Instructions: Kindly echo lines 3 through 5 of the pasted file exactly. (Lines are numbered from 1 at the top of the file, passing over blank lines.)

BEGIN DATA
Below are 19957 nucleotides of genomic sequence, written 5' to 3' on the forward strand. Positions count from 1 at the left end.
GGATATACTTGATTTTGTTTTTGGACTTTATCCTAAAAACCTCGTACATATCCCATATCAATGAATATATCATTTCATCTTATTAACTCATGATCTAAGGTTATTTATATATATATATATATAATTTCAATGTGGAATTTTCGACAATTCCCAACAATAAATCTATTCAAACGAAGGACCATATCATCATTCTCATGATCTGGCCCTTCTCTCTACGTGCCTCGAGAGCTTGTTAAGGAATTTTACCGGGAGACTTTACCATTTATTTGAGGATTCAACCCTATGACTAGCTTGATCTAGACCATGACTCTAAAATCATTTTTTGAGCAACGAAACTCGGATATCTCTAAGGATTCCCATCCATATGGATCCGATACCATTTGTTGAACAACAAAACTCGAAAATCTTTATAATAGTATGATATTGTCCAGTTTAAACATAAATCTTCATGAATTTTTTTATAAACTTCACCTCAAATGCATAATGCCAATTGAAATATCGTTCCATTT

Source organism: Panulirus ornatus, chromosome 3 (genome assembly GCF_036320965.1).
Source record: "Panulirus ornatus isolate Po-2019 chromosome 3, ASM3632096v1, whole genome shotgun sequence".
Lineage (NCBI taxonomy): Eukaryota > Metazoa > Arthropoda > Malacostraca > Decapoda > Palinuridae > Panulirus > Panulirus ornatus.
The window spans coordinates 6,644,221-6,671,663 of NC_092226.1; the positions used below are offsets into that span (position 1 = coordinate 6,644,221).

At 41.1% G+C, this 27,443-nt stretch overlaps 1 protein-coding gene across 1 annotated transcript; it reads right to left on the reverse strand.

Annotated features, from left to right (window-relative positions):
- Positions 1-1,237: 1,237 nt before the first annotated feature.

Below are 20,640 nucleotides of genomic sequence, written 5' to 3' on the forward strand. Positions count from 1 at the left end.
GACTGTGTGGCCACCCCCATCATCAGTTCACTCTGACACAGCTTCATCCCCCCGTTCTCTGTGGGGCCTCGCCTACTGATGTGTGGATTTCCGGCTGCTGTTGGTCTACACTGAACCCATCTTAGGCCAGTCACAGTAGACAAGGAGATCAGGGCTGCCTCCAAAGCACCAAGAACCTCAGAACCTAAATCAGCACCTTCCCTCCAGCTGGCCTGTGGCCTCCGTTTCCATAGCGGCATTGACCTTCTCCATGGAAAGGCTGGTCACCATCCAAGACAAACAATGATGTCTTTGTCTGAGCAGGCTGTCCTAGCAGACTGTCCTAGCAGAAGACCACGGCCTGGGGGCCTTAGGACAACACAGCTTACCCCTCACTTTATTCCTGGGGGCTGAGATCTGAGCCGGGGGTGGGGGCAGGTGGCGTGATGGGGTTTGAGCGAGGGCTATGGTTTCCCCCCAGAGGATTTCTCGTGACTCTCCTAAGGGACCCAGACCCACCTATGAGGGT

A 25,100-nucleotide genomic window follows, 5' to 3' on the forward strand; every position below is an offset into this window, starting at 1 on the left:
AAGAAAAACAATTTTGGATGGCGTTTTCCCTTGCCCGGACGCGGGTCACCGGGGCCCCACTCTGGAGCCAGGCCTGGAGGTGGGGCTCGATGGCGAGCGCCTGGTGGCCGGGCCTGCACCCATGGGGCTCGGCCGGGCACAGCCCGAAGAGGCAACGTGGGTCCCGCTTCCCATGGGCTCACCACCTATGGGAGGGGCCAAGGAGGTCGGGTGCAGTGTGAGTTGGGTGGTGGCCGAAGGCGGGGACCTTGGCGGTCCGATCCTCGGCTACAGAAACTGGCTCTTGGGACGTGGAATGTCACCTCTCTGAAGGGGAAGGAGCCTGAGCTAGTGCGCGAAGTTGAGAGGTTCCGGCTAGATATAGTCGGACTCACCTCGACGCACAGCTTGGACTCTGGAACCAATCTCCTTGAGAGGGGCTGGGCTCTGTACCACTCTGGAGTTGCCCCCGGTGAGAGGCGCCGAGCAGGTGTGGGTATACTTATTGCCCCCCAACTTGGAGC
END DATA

Source organism: Panulirus ornatus, chromosome 3 (genome assembly GCF_036320965.1).
Source record: "Panulirus ornatus isolate Po-2019 chromosome 3, ASM3632096v1, whole genome shotgun sequence".
Lineage (NCBI taxonomy): Eukaryota > Metazoa > Arthropoda > Malacostraca > Decapoda > Palinuridae > Panulirus > Panulirus ornatus.